Forget about the romance and mystique of running away to join a Gypsy caravan. While he's attained singular status as the only American completely embraced by the flamenco musicians of Andalusia, guitarist David Serva rejects any clichéd notion that he's lived out a childhood fantasy.
"I had no plan to be anything," says Serva, 72, from his home in southern Spain. "It was just living day to day."
Performing Friday at Santa Cruz's Kuumbwa and Sunday at Berkeley's Freight & Salvage as part of the 8th Annual Bay Area Flamenco Festival, Serva delivers a dose of pure flamenco with a cast of Gypsy musicians and dancers from Andalusia, including Jose "El Duende" Galvez, Kina Mendez, Javier Heredia, and Luis
"It's not rehearsed," says the Berkeley native. "It's improvised by people who know what they're doing. It's an adventure."
Serva may not have planned it, but his life has unfolded like a Hemingway novel, from his first arrival in Spain in the late 1950s, when the country was ruled by Gen. Francisco Franco and still shadowed by the brutal civil war. Born David Jones, the son of a UC Berkeley political science professor, Serva adopted the Spanish surname as a teenager entranced by flamenco. When his father received a two-year teaching position in Bologna, he hitched a ride on the first class passage over to Europe and ended up making his first trip to Spain at 17.
"The last concentration camp closed in 1957, and I got there in 1958," Serva says. "If Spain was still in the 19th century, the small towns in Andalusia were in the 18th century.
"But I didn't have any problems. The dollar was worth lots of money, and I was a foreigner. The secret police questioned me a little bit and scared me, but nothing too serious."
It was on his second trip to Spain in 1962 that Serva encountered Gypsy guitar legend Diego del Gastor while visiting his little town outside Seville, Morón de La Frontera. Taken with the young American, who had already mastered his style by listening to a privately made recording, Gastor took Serva under his wing. He became such an integral part of the insular scene in Andalusia (and later Madrid) that he played with many of the art form's giants, including Manuel Agujetas, Juan Talega, Manolito de Maria, La Perla de Cadiz, Miguel Funi, Mario Maya, and Blanca del Rey.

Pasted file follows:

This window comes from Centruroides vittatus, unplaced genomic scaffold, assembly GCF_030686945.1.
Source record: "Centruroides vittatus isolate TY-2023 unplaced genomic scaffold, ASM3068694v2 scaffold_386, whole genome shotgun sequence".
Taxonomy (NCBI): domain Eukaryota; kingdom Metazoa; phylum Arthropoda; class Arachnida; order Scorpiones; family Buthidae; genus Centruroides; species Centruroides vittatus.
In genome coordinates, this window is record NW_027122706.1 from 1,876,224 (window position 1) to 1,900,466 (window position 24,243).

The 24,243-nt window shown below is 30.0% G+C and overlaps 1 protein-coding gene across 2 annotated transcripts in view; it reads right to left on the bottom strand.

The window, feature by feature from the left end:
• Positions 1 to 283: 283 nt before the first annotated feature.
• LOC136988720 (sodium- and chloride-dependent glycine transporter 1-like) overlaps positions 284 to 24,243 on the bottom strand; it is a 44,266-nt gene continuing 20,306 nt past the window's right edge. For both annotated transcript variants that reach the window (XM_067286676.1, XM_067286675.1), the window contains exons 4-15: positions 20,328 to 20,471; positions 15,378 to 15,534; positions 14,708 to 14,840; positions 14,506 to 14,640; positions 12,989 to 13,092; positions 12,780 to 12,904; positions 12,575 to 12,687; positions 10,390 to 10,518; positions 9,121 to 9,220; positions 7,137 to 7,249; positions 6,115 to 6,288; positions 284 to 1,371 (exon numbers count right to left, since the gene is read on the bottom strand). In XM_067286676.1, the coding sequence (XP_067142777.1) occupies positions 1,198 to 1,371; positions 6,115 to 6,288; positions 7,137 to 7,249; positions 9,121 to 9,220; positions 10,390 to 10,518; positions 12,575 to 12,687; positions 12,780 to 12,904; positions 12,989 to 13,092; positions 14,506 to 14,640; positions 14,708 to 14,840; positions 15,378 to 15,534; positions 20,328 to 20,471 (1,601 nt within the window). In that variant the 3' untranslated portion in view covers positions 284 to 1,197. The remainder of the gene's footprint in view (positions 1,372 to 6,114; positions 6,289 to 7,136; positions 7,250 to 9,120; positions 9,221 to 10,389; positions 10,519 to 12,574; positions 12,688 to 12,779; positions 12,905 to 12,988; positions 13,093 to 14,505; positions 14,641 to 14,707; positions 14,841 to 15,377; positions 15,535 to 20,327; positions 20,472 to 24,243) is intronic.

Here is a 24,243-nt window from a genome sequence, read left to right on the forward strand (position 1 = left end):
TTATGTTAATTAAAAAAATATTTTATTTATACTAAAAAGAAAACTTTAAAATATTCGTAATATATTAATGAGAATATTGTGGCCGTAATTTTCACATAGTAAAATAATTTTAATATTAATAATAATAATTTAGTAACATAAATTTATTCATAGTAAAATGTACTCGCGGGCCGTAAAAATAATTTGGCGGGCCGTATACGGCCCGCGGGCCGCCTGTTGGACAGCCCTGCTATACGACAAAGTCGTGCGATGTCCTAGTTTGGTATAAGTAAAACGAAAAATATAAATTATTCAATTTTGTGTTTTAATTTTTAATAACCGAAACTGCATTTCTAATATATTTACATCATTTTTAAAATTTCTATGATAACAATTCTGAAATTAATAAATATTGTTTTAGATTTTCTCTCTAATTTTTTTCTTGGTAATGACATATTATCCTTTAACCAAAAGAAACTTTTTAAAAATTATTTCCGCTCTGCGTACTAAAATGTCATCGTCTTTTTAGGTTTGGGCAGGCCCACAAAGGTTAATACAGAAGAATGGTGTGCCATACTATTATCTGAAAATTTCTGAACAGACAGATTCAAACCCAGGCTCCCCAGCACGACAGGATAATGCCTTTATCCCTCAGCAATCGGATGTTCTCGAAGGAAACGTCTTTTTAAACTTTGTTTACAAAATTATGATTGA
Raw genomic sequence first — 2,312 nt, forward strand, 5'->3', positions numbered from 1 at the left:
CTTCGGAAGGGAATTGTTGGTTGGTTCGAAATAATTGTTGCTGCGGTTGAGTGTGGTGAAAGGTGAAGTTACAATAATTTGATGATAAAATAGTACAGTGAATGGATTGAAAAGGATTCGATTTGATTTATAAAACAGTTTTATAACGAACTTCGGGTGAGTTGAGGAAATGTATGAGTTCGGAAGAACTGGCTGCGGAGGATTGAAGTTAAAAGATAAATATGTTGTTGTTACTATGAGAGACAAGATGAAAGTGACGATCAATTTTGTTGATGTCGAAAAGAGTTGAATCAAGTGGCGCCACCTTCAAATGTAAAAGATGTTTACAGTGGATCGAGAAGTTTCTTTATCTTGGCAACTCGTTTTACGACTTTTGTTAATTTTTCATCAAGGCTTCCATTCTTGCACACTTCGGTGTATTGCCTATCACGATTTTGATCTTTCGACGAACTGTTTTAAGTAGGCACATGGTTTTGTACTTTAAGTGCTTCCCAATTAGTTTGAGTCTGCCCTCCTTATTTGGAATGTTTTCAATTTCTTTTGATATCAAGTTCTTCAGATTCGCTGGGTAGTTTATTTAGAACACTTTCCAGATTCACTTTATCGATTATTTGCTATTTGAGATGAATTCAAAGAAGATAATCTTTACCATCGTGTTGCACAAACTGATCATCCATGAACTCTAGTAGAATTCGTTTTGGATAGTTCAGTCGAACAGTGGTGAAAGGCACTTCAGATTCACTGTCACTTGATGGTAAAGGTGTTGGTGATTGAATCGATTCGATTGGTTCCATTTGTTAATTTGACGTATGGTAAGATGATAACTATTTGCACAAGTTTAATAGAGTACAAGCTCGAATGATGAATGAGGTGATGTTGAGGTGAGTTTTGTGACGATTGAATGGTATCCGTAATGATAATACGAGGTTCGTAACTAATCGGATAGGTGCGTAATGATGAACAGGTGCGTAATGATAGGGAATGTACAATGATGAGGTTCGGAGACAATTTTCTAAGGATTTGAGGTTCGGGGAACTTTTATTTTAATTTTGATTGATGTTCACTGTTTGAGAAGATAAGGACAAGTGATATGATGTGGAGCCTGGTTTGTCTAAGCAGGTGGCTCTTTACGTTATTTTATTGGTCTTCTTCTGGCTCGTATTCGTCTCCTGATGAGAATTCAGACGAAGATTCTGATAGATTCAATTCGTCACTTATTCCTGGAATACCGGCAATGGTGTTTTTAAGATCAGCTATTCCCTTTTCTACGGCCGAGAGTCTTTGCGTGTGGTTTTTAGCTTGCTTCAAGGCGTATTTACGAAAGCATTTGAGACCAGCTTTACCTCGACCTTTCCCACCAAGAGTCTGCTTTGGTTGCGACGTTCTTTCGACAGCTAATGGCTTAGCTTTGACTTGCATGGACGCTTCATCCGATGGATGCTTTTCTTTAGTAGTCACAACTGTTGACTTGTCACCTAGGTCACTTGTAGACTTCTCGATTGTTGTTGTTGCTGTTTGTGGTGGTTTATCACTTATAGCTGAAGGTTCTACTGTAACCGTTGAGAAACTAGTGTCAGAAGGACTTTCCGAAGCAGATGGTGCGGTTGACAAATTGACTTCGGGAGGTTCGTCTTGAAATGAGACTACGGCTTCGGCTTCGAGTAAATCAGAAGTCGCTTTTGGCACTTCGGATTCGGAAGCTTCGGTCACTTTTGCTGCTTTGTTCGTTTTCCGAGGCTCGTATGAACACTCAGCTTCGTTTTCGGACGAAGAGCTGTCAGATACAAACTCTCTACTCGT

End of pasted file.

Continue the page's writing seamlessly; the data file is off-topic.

"I think the main thing was David had a remarkable ability to understand the culture," says Paul Shalmy, a veteran journalist and editor who lived in Spain for two decades and shared many experiences with Serva. Shalmy hosts a Thursday panel discussion at La Peña in Berkeley focusing on a slide show of photos curated by guitarist Steve Kahn documenting the experience of Americans who traveled to Spain in the 1960s and '70s seeking out flamenco.
"Where a lot of people went there saying I've got to get the notes, he was after learning how to accompany the cante," Shalmy continues, referring to flamenco vocalists. "He was wasn't so much after being an individual superstar guitarist, but I think he's one of America's most accomplished unknown musicians. It's weird because he just followed his own North Star, and that's where it took him. In flamenco circles, he's mythical."
A supremely generous teacher, Serva has done more than any other American to spread knowledge and appreciation of flamenco. Throughout the 1960s, he was a fixture at the Old Spaghetti Factory in North Beach, where he inculcated a generation of guitarists into the art form's mysteries.
He was featured as a guitarist in the original Tony Award-winning Broadway production of "Man of La Mancha" and served for several years as lead guitarist in the popular company Noche Flamenca. Even in Spain, Serva became a revered mentor addressed as Tio David by younger musicians who knew that the quality of a player's notes and the poetry of his phrasing is far more important than the velocity of his lines.
He acknowledges that virtuosity has become the coin of the realm for guitarists, though he's skeptical that technical prowess means the music has evolved.
"Maybe devolved, depending how you see it," Serva says. "It's definitely changed enormously. When I was first in Spain, there were two extremely good guitarists, one in Spain and one in New York, Sabicus. You could look three months for a good guitarist and not find one. Now you could look for five months and not find a bad one."